LONDON — After six weeks of campaigning, Britons on May 1 will vote on whether or not to extend the ruling Conservatives' 18-year tenure by another five years.
For Americans used to presidential campaigns that feel as though they go on for ever, 42 days is an ultratight schedule for deciding between a renewed mandate for the party that launched Thatcherism in 1979 and an opposition Labour Party that pledges to end some of the "Iron Lady's" most enduring policies.
In fact, says David Butler, a leading analyst who has covered general elections since the early 1960s, "a campaign of six weeks is a luxury by British standards. In the past, our voters have sometimes been given a mere three weeks to make up their minds about who will run the country," he says.
As well as squeezing the battle into a tight time-frame, British election laws make certain that contests for political power differ startlingly from their US counterparts in another key respect: Paid TV advertisements are strictly forbidden. Instead, all TV channels are required by law to give the main parties and their leaders carefully measured free time at peak viewing hours to state their cases.
Limits on how much money British parliamentary candidates are allowed to spend on their campaigns are calculated to stoke the envy of Americans who would like to put an end to profligate spending in the pursuit of political power. In each of the UK's 659 parliamentary constituencies, candidates are restricted to laying out a maximum of L9,000 ($15,300) on getting their message across to voters.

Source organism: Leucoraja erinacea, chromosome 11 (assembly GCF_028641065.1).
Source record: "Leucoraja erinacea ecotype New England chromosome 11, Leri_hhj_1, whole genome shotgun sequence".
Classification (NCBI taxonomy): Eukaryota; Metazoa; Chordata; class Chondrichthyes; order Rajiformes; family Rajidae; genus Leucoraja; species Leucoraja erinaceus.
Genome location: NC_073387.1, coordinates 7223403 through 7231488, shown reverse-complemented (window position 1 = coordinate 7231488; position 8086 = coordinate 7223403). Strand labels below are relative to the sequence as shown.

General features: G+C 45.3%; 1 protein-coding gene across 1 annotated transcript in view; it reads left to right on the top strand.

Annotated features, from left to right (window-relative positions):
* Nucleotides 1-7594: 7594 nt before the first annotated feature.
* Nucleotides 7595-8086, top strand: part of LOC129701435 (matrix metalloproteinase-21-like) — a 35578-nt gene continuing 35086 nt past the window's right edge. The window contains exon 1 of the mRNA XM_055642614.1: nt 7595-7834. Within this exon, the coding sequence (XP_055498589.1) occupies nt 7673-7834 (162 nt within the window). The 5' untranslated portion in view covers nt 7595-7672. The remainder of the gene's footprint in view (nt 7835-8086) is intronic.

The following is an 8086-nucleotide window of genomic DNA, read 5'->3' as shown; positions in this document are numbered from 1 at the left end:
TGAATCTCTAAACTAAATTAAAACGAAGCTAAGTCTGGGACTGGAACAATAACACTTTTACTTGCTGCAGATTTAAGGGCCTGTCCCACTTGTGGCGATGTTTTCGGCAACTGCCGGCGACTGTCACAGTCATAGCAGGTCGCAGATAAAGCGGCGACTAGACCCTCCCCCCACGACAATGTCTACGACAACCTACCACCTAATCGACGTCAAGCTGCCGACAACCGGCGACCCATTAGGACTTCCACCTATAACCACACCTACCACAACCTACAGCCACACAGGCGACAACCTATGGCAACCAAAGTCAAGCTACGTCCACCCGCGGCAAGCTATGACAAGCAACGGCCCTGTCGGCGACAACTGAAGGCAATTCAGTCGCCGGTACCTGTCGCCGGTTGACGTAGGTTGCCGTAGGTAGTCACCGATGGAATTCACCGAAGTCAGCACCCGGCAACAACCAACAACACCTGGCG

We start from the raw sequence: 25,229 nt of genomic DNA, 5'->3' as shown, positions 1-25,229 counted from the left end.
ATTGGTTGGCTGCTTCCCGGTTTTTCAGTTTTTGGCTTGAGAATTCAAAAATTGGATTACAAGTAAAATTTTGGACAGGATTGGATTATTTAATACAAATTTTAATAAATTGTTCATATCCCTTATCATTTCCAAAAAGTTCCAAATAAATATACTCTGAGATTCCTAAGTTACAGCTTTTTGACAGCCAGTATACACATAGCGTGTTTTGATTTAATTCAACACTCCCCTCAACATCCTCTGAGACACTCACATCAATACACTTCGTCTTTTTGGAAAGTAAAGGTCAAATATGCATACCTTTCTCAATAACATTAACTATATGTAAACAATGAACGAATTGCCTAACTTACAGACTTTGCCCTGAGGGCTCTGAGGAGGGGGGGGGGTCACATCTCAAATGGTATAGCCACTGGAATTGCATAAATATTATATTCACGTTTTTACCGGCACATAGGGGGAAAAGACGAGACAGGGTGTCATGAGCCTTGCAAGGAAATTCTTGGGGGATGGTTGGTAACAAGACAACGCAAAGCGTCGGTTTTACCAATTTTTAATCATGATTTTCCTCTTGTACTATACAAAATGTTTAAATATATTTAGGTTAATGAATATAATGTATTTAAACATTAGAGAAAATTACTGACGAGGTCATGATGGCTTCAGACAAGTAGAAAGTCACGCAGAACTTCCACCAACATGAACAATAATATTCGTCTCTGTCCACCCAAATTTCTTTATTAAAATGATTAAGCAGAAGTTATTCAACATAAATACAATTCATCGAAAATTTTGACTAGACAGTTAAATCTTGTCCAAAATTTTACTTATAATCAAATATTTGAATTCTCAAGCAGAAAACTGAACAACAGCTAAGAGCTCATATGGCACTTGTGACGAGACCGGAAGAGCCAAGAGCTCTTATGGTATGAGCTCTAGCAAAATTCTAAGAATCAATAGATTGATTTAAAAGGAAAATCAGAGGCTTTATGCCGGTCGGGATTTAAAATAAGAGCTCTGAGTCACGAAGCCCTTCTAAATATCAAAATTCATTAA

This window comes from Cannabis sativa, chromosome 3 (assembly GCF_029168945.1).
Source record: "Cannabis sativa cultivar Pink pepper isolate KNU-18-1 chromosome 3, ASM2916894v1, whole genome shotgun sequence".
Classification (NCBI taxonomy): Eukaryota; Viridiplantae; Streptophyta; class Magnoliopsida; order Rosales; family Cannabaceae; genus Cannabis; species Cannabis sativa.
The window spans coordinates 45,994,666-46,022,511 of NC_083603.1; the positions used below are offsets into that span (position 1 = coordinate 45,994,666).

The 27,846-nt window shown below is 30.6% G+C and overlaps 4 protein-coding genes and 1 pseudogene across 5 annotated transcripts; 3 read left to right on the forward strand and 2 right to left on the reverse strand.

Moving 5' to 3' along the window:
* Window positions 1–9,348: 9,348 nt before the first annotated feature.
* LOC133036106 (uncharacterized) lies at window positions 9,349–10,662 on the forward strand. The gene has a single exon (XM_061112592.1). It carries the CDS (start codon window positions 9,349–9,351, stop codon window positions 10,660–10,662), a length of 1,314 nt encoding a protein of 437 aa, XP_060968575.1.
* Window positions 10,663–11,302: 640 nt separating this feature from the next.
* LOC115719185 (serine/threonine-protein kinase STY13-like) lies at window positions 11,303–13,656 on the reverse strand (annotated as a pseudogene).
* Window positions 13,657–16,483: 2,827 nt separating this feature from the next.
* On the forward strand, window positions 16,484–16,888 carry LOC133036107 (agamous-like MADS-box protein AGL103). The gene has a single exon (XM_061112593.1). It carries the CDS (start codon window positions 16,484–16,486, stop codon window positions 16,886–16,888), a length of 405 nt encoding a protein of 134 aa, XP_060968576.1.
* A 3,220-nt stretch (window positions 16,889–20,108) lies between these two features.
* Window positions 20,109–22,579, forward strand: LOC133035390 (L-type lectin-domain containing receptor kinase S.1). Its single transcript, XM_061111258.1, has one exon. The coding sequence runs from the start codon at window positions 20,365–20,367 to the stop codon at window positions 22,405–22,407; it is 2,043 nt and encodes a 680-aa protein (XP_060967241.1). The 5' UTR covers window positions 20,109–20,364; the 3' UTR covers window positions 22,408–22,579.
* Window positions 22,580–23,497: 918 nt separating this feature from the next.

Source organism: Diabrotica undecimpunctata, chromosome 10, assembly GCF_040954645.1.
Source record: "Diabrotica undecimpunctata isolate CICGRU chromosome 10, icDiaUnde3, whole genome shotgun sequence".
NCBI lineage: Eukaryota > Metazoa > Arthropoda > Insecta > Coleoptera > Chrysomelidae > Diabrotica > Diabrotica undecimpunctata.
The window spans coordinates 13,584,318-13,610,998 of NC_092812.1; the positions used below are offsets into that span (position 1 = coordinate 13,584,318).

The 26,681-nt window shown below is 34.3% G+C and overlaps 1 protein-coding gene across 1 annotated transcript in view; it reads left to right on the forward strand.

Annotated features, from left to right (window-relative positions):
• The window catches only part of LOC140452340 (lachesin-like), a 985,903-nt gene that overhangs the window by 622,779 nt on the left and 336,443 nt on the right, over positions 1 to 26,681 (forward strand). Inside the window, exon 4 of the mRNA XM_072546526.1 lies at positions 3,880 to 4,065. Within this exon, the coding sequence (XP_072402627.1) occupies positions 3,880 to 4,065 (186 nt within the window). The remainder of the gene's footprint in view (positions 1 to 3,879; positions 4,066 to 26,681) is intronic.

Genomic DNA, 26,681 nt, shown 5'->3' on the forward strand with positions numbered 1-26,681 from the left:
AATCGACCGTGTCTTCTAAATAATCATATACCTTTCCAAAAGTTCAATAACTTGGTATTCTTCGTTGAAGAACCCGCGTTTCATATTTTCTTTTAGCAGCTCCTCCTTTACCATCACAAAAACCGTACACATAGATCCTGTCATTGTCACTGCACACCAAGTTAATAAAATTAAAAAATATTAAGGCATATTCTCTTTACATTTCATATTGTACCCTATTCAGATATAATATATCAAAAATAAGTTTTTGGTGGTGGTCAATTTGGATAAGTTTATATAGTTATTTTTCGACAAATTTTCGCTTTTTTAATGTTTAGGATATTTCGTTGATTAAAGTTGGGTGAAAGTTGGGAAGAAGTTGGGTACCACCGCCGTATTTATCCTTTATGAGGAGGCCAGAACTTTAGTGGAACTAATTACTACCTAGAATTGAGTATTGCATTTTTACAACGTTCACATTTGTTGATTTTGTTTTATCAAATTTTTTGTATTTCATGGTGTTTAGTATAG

Instead of throwing lavish lunches and other political functions, most candidates hold small meetings in church halls and similar humble venues. They distribute cheaply printed leaflets called "election addresses," and spend many hours each day pounding constituency pavements in a door-to-door blitz on voters.
Spending limits on campaigning at the national level are more relaxed. Even so, the single-issue Referendum Party, which opposes a single European currency, is using a treasure chest of L18 million provided by its billionaire leader, Sir James Goldsmith.
For the first time in a British general election, voters throughout the UK have received video tapes in their mail boxes. The Referendum Party videos warn that a single currency would mean the end of British national sovereignty.
Although the Conservatives and Labour have millions to spend at the national level, the ban on TV advertising forces them to resort to other ways of putting their case before the public.
Britain's towns and cities have suddenly sprouted huge numbers of advertising billboards - some as high as 20 feet and as long as an average-sized house.
The Tory posters are hammering the theme that after 18 years of Conservative prosperity, Labour would "blow it." Labour strategists say they are delighted with the impact of their boards, which say simply: "Enough is enough."
The TV advertisement ban forces the main political parties to rely heavily on TV stations and newspapers reporting press conferences and campaign appearances. TV companies are proving happy to oblige.
On April 1, the British Broadcasting Corp. announced that it was extending its "flagship" 9 p.m. TV news program from 30 minutes to a full hour, to make room for campaign reports, candidate interviews, and political analysis.
In the final two weeks of campaigning, broadcasters plan to provide even more time by carrying live morning reports of the parties' daily news conferences. Unlike the US, radio plays a prominent part in the parties' attempts to bend the ears of voters.
Even when there is no election campaign, leading politicians regard BBC radio's "Today" program, which runs from 6:30 a.m. until 8:40 a.m., as a much-sought-after publicity vehicle. Until May 1, it will be listened to each day by up to 6 million people.
On April 2, Prime Minister John Major appeared live on "Today" and was grilled for 18 minutes by one of the program's two anchormen. The next day Labour leader Tony Blair received virtually identical treatment.
This is because election laws require all broadcasters to give the Conservative and Labour leaders equal time on the airwaves.
As Mr. Major and Mr. Blair appeared on "Today," officials in the two party headquarters, stop watches in hand, made sure the equal time requirement was met.